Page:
Sunday, August 28, 2005
The Times, Trenton

By MIRTA D’AMATO

LAWRENCE – Advocates of the controversial biking/hiking trail through the Carson Road Woods have called on supporters to join them in a letter-writing campaign in support of their efforts to get financial support for the project.

They are urging those in favor of the Lawrence Hopewell Trail to e-mail state Transportation Commissioner Jack Lettiere before a state funding decision is made.

“The commissioner, like any other state politician, is influenced by whether or not they think they are going to get applauded or booed in what they do,” said Betty Wolfe, Lawrence Hopewell Trail program coordinator. “If there is a sense, an accurate reading by the commissioner, of the degree of support for this, then we are a lot more likely to get funding.”

Wolfe also expressed hope that a supportive letter-writing campaign will drown out opposition to the plan.

“There are a relatively small number of very vocal, very organized and highly focused people who are not in favor of the bike path,” Wolfe added. “When you have a very small, highly organized group, you have to work very hard to organize the general public.”

Opponents of the plan have said the trail would disrupt the open space.

Supporters of the bike path fear a repeat of what happened in 2004 when DOT denied a $200,000 state grant application.

Lawrence Mayor Pam Mount blamed opponents of the trail for diminishing the chances of getting those funds.

Now the township has applied for, and is awaiting word on, a $225,000 Local Aid Bikeway Program grant from NJDOT to finance a 0.9-mile section of the 20-mile bike trail intended for cyclists, walkers and the disabled.

Mount said she is confident that NJDOT will provide the funds.

“This is a public park, $8 million (was spent) in buying that land, so that there wouldn’t be a huge housing development,” Mount said. “The residents of Lawrence Township have a right to have access to that park. This trail is going to be a wonderful, exciting, non-disruptive way of encouraging people to use our park.”

The township agreed to provide an additional $22,500 or 10 percent of the $225,000 for the trail.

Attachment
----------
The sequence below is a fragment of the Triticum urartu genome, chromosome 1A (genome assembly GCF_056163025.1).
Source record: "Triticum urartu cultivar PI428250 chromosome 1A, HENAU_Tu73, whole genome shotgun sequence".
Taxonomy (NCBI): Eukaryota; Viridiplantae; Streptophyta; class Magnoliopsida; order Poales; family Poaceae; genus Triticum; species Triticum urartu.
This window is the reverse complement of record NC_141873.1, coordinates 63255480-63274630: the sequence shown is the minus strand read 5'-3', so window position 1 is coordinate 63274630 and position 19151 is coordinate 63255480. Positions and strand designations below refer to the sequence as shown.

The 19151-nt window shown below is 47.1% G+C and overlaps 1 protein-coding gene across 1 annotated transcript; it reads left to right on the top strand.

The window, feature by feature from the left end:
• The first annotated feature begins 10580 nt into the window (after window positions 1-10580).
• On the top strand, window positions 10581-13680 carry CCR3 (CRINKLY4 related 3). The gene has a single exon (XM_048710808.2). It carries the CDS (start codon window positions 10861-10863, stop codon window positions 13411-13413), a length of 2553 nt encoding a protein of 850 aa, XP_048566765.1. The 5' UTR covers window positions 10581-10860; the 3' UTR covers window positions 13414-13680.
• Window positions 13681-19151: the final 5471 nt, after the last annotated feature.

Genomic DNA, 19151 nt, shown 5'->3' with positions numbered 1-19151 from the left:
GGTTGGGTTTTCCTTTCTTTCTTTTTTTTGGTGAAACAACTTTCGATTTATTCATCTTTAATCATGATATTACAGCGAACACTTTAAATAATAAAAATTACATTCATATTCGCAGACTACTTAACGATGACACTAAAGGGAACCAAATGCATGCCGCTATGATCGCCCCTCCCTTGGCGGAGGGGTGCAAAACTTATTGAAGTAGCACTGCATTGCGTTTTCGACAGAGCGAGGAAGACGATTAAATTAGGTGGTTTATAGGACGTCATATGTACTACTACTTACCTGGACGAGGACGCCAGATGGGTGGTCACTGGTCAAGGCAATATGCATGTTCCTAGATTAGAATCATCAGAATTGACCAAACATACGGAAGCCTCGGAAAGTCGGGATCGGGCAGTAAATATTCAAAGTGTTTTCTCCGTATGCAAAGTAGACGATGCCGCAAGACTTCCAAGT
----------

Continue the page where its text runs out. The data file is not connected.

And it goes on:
Since the 1980s, the Carson Road Woods tract had been sought by developers. In 2001, the township raised $8.4 million to buy the parcel from George Rieder and Gary Rieder of G. Rieder & Sons of South Brunswick.

Helping to foot part of the $8.4 million tab were the Delaware Raritan Greenway, which provided $3 million; and Bristol-Myers Squibb, which kicked in $1 million.

In 2002, merchants and government officials proposed the 20-mile Lawrence Hopewell Trail at a cost of $6 million. The trail would loop through Lawrence and Hopewell townships, and connect three Bristol-Myers Squibb corporate centers, Educational Testing Service headquarters and pass through the grounds of the Lawrenceville School, Mercer County Park Northwest, Rosedale Park and the Stony Brook Millstone Watershed Association Reserve.

Since then, several sections of the trail have been completed, including part of the Hopewell Township leg and segments through the ETS campus on Rosedale Road, a route of about 1.2 miles, and another connection of about 2 miles beginning at the entrance to the Lawrenceville School from Lewisville Road and ending in Village Park on Yeager Road.

According to Wolfe, about 150 e-mails in support of the Carson Road Woods section have been sent to the commissioner.

“We are really looking forward to NJDOT’s decision and hope that they do help us build what is really going to make a huge difference to people in this whole area,” Wolfe added.

©2005 The Times.